Essentially, "What I've been up to since Survivor" has been asking questions about life and seeking answers, not just in spiritual practices, but in people and vagabonds ― hippies, backpackers, holotropic breathworkers, yogis, skeptics, ayahuasqueros, lost souls, and free spirits. I came to see these people whose paths crossed my own, whether at monasteries, hostels, or trails, similarly to how I view fellow Survivor contestants: as strangers from another walk of life on one hand, but on the other hand, as mirrors ― fellow travelers of this wild human experience who, simply by existing as social creatures, hold up a mirror and offer me the chance to learn something about myself.

What do I resist? What do I cling to? What do I want in life? What do I really want, underneath the layers of what mommy and daddy wanted, of what this culture or that culture expects, of the patterned human conditioning that was "Spencer?" What does Spencer want underneath the delusion that whatever it is can actually be found in a person or a thing, in getting cast on Survivor, in attention or in praise or in money or in anything material? If I were reading this, would I think I am insane? Full of myself? Who am I? Who are you? Nobody and nothing, really. How do you feel reading that? Is something deep inside of you resonating with me? Is this starting to annoy you?

"Do I annoy you? Now ask me if I care." —Trish Hegarty. I do care, and it's my honor to be your mirror as you keep reading. The mirror that was Tony may have been a funhouse mirror that still makes no sense, and the mirror that was Kass may have shown me things that stung, but I'm grateful for all the mirrors I've encountered, both during Survivor and after.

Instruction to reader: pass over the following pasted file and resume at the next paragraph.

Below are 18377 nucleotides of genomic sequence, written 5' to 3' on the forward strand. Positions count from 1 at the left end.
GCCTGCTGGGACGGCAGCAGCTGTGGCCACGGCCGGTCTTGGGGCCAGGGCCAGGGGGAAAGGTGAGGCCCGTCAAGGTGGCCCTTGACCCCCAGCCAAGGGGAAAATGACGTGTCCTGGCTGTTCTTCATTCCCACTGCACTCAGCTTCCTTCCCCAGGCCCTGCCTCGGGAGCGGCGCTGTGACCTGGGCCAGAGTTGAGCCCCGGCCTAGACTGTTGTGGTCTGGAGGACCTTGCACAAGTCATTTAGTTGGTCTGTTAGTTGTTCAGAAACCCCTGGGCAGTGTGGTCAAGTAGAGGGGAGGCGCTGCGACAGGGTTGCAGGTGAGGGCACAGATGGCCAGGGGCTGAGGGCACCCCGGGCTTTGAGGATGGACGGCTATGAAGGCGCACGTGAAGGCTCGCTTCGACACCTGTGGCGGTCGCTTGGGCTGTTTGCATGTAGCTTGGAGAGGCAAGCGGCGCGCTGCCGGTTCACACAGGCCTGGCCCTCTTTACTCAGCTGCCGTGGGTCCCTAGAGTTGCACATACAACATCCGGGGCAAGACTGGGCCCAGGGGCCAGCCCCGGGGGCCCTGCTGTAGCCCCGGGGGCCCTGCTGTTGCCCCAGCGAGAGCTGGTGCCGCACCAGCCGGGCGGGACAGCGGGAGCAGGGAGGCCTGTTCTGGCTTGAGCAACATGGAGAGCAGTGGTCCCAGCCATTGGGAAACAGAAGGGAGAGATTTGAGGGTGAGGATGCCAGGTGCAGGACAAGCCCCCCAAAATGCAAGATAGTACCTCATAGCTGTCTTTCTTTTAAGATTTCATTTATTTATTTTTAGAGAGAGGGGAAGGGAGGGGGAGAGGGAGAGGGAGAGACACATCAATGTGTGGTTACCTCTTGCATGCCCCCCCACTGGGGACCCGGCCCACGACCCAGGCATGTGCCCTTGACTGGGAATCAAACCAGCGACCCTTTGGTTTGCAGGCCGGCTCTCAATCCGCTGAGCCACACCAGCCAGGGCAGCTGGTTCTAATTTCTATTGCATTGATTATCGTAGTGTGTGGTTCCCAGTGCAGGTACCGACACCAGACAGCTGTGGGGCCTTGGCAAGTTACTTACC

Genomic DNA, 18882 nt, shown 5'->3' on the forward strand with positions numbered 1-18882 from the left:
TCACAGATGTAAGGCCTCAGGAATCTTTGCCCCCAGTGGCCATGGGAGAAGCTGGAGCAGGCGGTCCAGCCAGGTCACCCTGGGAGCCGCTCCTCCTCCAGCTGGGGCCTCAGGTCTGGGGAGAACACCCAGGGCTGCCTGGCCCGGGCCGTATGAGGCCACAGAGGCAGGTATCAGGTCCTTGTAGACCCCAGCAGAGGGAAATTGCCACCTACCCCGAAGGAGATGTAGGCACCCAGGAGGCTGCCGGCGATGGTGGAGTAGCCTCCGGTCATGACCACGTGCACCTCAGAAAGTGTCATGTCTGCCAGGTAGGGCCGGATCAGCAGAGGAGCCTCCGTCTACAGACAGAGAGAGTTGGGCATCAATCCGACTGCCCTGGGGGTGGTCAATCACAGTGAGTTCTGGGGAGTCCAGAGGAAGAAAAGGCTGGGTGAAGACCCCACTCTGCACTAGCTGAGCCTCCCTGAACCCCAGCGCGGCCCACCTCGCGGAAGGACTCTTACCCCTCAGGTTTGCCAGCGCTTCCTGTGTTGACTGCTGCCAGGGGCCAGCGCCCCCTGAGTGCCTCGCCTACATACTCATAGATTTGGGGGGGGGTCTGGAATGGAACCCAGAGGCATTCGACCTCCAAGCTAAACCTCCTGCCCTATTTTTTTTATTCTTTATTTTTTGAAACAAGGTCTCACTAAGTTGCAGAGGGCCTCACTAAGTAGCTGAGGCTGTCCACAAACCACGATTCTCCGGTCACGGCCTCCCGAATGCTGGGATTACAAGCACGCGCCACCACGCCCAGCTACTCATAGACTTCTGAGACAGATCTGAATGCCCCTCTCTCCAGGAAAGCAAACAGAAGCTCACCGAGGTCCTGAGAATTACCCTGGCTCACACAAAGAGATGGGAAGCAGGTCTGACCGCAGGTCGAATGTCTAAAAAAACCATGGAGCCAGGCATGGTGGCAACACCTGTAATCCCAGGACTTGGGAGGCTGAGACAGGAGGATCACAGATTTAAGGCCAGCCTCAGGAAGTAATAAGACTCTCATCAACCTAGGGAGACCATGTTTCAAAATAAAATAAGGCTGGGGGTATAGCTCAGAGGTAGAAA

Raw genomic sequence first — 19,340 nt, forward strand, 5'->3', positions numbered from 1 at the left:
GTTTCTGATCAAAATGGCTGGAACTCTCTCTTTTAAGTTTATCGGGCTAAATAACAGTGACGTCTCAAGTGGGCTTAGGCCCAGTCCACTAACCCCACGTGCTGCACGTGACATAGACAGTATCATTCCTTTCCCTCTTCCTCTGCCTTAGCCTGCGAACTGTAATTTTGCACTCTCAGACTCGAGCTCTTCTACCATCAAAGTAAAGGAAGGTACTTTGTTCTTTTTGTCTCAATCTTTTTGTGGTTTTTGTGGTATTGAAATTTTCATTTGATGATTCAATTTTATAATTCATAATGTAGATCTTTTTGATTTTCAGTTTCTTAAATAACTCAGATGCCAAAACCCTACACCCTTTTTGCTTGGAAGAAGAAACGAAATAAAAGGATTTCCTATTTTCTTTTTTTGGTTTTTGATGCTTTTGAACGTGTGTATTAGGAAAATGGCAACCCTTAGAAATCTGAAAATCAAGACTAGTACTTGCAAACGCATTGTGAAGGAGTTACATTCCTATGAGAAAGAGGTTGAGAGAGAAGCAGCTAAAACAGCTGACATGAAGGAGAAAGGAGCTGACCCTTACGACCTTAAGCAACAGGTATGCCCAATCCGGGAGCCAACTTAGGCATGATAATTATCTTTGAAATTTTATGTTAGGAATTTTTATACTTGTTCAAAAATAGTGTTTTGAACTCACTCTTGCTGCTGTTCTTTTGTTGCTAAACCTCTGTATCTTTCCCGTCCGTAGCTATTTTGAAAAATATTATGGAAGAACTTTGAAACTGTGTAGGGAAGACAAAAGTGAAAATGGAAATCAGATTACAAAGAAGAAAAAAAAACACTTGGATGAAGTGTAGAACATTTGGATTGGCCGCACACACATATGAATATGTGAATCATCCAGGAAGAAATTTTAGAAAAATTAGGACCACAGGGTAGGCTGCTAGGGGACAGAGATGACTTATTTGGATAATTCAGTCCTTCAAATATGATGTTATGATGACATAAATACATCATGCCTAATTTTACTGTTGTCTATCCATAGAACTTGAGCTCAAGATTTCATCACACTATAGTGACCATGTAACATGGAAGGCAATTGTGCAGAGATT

What is your proudest moment ever from playing Survivor?

It has to be winning the challenge "Jacob's Ladder" ― the final 5 immunity challenge from Cagayan. It was just the clearest instance of needing to win and actually winning, and it felt so sweet. In the episode I said it was "nirvana," which is hilarious in retrospect, but hey, I was on top of the damn world in that moment! Being on Survivor at all was surreal, and some of that surreal day-1 feeling came back when I clinched being in the final 4. It was also an immense relief, because (I know this sounds unlikely, but I swear it's the truth) I didn't know how to do slide puzzles going into that challenge. I literally lucked into completing the slide puzzle in 30-60 seconds, and will never understand how.

What is your biggest regret from your Survivor experiences?

Probably my final Tribal Council speech in Cagayan. I don't necessarily regret stumping for Tony, but I've felt a lot of regret over my comments toward Woo that night. Much like my Cagayan bio, it's now a fun and humbling reminder of the 21-year-old kid I once was, but jeez, that guy was kind of a douche. How'd he become the fan favorite of Cagayan, again? Some astounding luck in the form of astoundingly bad luck, forcing me again and again to the role of rootable underdog.

What’s something that will blow fans minds that happened out there in one of your seasons but never made it to TV?

OPERATION REVERSE SPY SHACK, which was a ploy by me at the final 10 in Cambodia to allow Ciera & the so-called "witches coven" to listen in on a conversation I set up with Joe. Stephen had just blown the game wide open by blindsiding Kelly Wigglesworth, and it had become clear that the witches voting bloc was not only safe, but was also about to redraw the lines of power within the majority. I knew I wanted Stephen out next, but Joe was the only person other than me who was playing the middle, and I needed everyone to trust me more than him so that I could eliminate him next, and thus drive the votes through the endgame. So, I arranged a spy shack location for Ciera (and Wentworth joined), brought Joe next to where they were hiding (unbeknownst to him), and had this conversation where I set him up to say stuff he'd never want them hearing. e.g. that he wants them out ASAP after Stephen.